White-collar crime refers to those offenses committed by people of high social strata, respectable status, or position in the course of their profession. White-collar crime is further attributed to interpersonal learning and interaction and forms a part of commercial crime because it occurs within corporate settings. Some of the major white-collar crimes include forgery, embezzlement, computer crime, and bribery. Other forms include institutional trading, insurance fraud, cybercrime, cheque and credit card fraud, asset misappropriation, money counterfeiting, identity theft, money laundering, and illegal money lending. (Eds. Geis, Meier & Salinger, 1995)
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Conventional crime on the other hand covers the usual illegal behaviors that are perceived to be criminal, not inclusive of organized, political, or white-collar crimes. These crimes include consumer fraud, bribery, corruption, assault, burglary, sexual crime, vandalism, rape, theft, murder, and robbery among others. (Friedrichs & David, 2003)
The challenges encountered in studying white-collar crime include
White-collar criminals have different characteristics as compared to other criminals; this is because ordinary criminals constitute the marginalized, are of low status, and economically poor people while on the contrary white-collar crime is committed by the high-status group. It further gives a situation that has no empirical relation as it involves crime and the high society that is characteristic of the rich and influential people. There is a low rate of white-collar criminals going to prison compared to the high rates of prisoners jailed for other crimes like the blue-collar type despite efforts to crack down on corporate crime.
The fact that other crimes like murder, burglary, and theft are attributed to associational, structural, and other psychological factors is not an option to blame for white-collar crime. It is a fact that these criminals are learned, intelligent, qualified, and affluent therefore able to get jobs that allow them high salaries but instead use the qualifications to exhaust their victims. (Green & Stuart, 2006)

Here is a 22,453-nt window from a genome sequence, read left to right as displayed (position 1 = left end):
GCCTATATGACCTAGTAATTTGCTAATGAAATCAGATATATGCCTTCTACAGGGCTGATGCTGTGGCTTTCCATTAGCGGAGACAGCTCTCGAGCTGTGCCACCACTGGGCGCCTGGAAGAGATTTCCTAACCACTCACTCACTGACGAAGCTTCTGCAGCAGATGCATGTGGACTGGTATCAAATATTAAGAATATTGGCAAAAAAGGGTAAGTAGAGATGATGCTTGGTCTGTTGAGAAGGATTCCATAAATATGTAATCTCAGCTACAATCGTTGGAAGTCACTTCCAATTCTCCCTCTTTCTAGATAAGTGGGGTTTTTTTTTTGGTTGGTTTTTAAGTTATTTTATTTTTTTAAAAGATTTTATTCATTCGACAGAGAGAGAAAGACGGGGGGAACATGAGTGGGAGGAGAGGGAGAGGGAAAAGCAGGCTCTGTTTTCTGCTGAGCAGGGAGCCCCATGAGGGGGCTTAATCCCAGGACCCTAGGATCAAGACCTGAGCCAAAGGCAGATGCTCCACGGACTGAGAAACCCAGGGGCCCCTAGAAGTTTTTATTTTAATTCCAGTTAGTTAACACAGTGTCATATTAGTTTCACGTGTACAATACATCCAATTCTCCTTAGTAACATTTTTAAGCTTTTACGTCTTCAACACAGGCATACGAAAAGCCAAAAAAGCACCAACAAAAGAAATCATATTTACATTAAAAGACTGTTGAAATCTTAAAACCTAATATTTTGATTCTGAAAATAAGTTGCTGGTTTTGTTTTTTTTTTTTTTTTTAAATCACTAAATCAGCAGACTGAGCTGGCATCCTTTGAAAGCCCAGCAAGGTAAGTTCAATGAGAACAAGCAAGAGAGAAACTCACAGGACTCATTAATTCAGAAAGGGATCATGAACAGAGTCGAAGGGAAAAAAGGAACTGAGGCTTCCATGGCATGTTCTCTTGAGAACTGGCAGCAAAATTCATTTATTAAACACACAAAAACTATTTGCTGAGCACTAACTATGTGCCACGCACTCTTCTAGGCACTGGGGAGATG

Another challenge of studying white-collar crime is that these criminals are opportunists who learn over time to take advantage of their status and class for financial gain over time. Also, the fact that these people are very much intellectually smart to be able to win the trust and confidence of their victims makes their operations and identity difficult to study. The consideration that these criminal activities deter the financial success and performance of the commercial institutions also affects the study of white-collar crime as it further involves the affairs of these institutions. (Friedrichs & David, 2003)
These crimes do not start like crimes and the victims don’t consider them as such makes studying them challenging taking into account that they are carried out by the executive class. The fact that these crimes are only possible because of the identity of the offender an example being money laundering that makes the process of studying them much more challenging. (Friedrichs & David, 2003)
The other challenge that encounters the study of these crimes is that record-keeping does not collect data on the social-economic status of offenders that making the research and policy evaluation challenging. The other factor is that the true extent and cost of white-collar crimes are unknown and only estimates of the cost of such crimes can be given. This is because these crimes often overlap with an organizational crime based on organizational customs rather than the offender or the crime. These crimes are committed within a mixing of legitimate and criminal behavior therefore the commission of such crimes is not obvious.
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The issue of reporting is crowded by the customs of commercial confidentiality of protecting such staff. The culprits of these crimes are often able to access the best representation in law and can influence the political class making the study challenge. The lack of white-collar crime-related literature further makes the study challenge. The focus of criminal penalties on the extent of physical force rather than the monetary loss also affects the study. (Eds. Geis, Meier & Salinger, 1995)
It can be argued that the present legal presentation does not substantially cover the area of white-collar crime. It can also be argued that the lack of literature on white-collar crime is the factor that is making the study of these crimes more challenging. The areas that this literature should address include the penalties to be placed on such offenders and giving due consideration to the financial loss rather than the physical force used.
List of references
Friedrichs, David O. (2003). Trusted Criminals: White Collar Crime in Contemporary Society, Wadsworth. Web.
Green, Stuart P. (2006). Lying, Cheating, and Stealing: A Moral Theory of White Collar Crime. Oxford: Oxford University Press.
Geis, G., Meier, R. & Salinger, L. (eds.) (1995). White-collar Crime: Classic & Contemporary Views. NY: Free Press.